In 2012, The World Wildlife Fund said more than 200 elephants were slaughtered un a single national park in Cameroon. In March 2013, 86 elephants – including 33 pregnant females – were killed in Chad.
Illegal harvest for commercial trade has recently surged to become a major threat to some of the world’s most endangered and charismatic species. Unfortunately, the cryptic nature of illegal killing makes estimation of rates and impacts difficult. Applying a model based on field census of carcasses, to our knowledge we provide the first detailed assessment of African elephant illegal killing rates at population, regional, and continental scales. Illegal harvest for commercial trade in ivory has recently surged, coinciding with increases in illegal ivory seizures and black market ivory prices. As a result, the species declined over the past 4 y, during which tens of thousands of elephants have been killed annually across the continent. Solutions to this crisis require global action.
Illegal wildlife trade has reached alarming levels globally, extirpating populations of commercially valuable species. As a driver of biodiversity loss, quantifying illegal harvest is essential for conservation and sociopolitical affairs but notoriously difficult. Here we combine field-based carcass monitoring with fine-scale demographic data from an intensively studied wild African elephant population in Samburu, Kenya, to partition mortality into natural and illegal causes. We then expand our analytical framework to model illegal killing rates and population trends of elephants at regional and continental scales using carcass data collected by a Convention on International Trade in Endangered Species program. At the intensively monitored site, illegal killing increased markedly after 2008 and was correlated strongly with the local black market ivory price and increased seizures of ivory destined for China. More broadly, results from application to continental data indicated illegal killing levels were unsustainable for the species between 2010 and 2012, peaking to ∼8% in 2011 which extrapolates to ∼40,000 elephants illegally killed and a probable species reduction of ∼3% that year. Preliminary data from 2013 indicate overharvesting continued. In contrast to the rest of Africa, our analysis corroborates that Central African forest elephants experienced decline throughout the last decade. These results provide the most comprehensive assessment of illegal ivory harvest to date and confirm that current ivory consumption is not sustainable. Further, our approach provides a powerful basis to determine cryptic mortality and gain understanding of the demography of at-risk species.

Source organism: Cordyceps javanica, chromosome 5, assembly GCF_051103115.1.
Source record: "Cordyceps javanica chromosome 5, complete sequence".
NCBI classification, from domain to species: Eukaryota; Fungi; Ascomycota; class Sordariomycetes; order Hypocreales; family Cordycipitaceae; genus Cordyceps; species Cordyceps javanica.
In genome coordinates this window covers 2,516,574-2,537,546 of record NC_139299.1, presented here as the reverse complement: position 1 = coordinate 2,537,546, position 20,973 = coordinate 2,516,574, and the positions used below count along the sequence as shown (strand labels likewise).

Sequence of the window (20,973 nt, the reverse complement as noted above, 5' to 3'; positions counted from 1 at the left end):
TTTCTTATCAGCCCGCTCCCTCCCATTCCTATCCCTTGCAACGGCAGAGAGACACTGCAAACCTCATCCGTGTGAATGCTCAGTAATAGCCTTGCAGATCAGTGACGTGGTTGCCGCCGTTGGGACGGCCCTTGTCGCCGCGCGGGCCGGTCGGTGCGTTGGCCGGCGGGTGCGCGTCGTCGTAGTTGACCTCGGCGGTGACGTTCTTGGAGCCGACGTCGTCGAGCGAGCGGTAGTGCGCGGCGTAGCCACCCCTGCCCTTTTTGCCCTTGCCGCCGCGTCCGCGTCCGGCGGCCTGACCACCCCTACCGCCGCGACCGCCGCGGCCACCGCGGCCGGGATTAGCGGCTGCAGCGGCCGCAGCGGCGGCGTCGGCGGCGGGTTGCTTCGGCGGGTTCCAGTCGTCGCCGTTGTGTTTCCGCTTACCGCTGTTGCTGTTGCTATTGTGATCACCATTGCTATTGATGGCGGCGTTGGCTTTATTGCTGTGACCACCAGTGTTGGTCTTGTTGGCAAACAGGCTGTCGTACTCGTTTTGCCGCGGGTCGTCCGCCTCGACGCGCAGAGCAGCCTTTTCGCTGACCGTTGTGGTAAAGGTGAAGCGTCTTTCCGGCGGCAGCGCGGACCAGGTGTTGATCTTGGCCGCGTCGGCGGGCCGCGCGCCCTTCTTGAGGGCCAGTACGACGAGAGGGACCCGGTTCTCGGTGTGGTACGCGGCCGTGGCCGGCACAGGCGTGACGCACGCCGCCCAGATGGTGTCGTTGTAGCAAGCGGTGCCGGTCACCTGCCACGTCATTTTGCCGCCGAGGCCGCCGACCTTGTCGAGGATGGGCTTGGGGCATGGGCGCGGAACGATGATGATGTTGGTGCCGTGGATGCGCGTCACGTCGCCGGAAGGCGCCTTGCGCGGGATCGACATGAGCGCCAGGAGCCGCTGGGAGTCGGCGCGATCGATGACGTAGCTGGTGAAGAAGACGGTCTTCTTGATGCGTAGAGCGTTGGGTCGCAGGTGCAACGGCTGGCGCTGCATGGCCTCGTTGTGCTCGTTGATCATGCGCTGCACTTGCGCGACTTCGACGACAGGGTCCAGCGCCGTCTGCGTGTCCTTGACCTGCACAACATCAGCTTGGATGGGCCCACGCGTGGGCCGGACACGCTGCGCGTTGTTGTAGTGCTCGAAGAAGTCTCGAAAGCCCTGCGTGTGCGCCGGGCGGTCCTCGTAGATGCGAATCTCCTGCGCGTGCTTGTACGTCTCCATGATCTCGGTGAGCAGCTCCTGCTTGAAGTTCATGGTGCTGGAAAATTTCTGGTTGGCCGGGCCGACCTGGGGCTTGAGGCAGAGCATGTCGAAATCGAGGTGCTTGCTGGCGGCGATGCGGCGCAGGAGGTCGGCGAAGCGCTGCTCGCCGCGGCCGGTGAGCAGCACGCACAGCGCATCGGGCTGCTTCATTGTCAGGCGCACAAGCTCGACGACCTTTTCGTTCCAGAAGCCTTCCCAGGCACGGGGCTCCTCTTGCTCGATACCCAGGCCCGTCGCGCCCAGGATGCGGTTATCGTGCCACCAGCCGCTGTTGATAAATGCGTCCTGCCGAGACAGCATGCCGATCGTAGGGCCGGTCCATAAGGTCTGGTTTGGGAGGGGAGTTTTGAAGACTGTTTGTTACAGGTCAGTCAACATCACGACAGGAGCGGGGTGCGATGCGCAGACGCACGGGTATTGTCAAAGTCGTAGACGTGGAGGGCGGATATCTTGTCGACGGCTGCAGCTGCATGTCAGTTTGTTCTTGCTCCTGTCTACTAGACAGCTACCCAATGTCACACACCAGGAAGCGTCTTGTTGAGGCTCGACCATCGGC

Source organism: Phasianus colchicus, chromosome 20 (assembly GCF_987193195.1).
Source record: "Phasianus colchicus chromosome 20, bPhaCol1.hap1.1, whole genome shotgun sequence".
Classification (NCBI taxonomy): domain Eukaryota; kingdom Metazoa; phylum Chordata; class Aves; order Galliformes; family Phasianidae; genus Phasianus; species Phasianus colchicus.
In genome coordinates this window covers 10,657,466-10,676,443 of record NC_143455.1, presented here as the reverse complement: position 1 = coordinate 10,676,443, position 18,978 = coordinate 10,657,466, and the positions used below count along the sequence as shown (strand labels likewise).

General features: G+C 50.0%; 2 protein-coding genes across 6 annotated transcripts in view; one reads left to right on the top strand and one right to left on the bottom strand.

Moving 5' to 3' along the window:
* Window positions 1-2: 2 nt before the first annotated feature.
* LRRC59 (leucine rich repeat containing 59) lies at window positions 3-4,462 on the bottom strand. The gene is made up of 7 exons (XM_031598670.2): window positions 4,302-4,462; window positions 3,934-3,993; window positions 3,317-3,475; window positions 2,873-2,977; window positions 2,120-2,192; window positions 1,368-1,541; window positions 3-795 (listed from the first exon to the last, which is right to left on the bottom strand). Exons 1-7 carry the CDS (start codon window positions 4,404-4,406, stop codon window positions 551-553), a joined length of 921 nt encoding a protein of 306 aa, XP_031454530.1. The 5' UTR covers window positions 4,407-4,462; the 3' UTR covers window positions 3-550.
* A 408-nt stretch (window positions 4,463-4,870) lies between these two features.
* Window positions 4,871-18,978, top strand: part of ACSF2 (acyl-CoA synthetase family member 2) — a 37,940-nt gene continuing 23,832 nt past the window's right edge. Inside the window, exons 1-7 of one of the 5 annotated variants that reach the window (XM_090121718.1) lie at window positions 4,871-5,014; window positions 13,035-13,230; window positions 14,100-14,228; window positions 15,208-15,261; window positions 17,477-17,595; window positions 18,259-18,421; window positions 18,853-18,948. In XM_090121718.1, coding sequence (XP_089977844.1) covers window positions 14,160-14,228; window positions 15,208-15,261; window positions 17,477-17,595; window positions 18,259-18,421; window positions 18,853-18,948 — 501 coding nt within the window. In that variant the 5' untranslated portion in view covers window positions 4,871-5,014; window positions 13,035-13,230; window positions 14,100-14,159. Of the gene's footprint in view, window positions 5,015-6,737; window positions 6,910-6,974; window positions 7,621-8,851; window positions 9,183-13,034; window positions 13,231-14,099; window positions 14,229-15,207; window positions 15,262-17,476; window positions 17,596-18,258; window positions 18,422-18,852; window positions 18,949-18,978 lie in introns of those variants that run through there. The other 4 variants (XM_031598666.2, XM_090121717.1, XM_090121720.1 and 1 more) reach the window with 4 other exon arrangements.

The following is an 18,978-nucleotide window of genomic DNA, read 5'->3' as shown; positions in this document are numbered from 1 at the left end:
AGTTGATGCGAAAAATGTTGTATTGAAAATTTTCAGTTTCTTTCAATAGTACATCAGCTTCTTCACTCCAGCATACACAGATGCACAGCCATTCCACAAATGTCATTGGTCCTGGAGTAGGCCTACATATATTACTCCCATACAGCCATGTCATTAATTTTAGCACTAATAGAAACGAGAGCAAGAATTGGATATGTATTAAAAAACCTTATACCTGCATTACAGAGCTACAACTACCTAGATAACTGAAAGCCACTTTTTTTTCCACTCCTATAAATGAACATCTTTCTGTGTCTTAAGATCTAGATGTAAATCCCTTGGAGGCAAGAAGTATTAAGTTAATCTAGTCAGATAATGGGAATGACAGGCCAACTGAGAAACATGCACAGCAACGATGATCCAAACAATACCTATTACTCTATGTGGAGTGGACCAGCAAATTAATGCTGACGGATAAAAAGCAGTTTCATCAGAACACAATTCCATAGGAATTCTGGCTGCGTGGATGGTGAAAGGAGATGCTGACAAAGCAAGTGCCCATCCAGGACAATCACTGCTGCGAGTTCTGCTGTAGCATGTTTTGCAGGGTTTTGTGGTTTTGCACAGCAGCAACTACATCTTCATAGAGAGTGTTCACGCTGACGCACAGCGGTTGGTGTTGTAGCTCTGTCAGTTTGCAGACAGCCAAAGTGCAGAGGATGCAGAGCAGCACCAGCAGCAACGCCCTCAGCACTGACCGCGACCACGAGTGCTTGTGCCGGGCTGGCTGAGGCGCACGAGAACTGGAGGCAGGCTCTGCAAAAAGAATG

Author contributions: G.W., J.B., I.D.-H., P.O., and K.P.B. designed research; G.W., J.M.N., J.B., and I.D.-H. performed research; G.W., J.B., P.O., and K.P.B. contributed new reagents/analytic tools; G.W., J.M.N., J.B., and K.P.B. analyzed data; and G.W. wrote the paper.